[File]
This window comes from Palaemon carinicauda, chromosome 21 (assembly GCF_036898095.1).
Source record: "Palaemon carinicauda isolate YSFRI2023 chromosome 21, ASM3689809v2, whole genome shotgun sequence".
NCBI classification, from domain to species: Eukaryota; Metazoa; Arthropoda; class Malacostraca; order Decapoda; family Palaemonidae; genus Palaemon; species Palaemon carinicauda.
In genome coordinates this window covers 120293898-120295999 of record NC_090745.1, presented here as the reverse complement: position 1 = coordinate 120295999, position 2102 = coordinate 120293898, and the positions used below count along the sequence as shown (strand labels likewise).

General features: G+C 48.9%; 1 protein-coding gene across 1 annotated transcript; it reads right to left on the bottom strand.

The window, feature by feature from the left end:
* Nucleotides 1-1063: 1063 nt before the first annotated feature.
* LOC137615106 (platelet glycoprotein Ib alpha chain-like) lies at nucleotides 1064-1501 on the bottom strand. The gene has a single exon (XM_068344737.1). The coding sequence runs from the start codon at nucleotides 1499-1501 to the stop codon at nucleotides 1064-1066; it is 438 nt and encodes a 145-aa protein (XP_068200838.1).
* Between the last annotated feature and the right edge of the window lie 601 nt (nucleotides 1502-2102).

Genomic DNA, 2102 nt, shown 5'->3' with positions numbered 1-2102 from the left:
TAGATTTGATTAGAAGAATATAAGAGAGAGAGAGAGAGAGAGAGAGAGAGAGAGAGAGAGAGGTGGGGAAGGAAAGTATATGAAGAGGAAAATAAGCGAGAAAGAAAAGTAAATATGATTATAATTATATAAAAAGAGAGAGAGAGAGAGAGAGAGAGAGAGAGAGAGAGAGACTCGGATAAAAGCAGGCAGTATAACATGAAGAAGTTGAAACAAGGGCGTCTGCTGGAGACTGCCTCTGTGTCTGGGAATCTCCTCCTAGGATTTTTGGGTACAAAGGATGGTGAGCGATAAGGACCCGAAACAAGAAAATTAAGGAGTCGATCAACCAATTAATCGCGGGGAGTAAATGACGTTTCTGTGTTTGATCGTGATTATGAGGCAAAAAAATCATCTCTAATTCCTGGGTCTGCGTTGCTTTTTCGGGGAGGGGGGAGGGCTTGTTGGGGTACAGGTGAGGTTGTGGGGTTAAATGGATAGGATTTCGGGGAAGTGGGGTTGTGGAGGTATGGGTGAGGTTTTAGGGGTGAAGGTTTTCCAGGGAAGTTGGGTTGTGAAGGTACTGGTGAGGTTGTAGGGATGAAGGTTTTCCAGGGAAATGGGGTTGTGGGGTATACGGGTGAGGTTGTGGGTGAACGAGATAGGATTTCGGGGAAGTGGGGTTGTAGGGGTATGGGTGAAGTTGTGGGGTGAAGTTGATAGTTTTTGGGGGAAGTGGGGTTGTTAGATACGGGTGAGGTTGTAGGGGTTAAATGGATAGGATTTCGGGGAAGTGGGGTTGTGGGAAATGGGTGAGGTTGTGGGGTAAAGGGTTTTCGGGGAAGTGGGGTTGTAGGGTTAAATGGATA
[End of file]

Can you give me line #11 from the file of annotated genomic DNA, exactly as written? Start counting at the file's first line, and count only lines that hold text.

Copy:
TAGATTTGATTAGAAGAATATAAGAGAGAGAGAGAGAGAGAGAGAGAGAGAGAGAGAGAGAGGTGGGGAAGGAAAGTATATGAAGAGGAAAATAAGCGAGAAAGAAAAGTAAATATGATTATAATTATATAAAAAGAGAGAGAGAGAGAGAGAGAGAGAGAGAGAGAGAGAGACTCGGATAAAAGCAGGCAGTATAACATGAAGAAGTTGAAACAAGGGCGTCTGCTGGAGACTGCCTCTGTGTCTGGGAATCTCCTCCTAGGATTTTTGGGTACAAAGGATGGTGAGCGATAAGGACCCGAAACAAGAAAATTAAGGAGTCGATCAACCAATTAATCGCGGGGAGTAAATGACGTTTCTGTGTTTGATCGTGATTATGAGGCAAAAAAATCATCTCTAATTCCTGGGTCTGCGTTGCTTTTTCGGGGAGGGGGGAGGGCTTGTTGGGGTACAGGTGAGGTTGTGGGGTTAAATGGATAGGATTTCGGGGAAGTGGGGTTGTGGAGGTATGGGTGAGGTTTTAGGGGTGAAGGTTTTCCAGGGAAGTTGGGTTGTGAAGGTACTGGTGAGGTTGTAGGGATGAAGGTTTTCCAGGGAAATGGGGTTGTGGGGTATACGGGTGAGGTTGTGGGTGAACGAGATAGGATTTCGGGGAAGTGGGGTTGTAGGGGTATGGGTGAAGTTGTGGGGTGAAGTTGATAGTTTTTGGGGGAAGTGGGGTTGTTAGATACGGGTGAGGTTGTAGGGGTTAAATGGATAGGATTTCGGGGAAGTGGGGTTGTGGGAAATGGGTGAGGTTGTGGGGTAAAGGGTTTTCGGGGAAGTGGGGTTGTAGGGTTAAATGGATA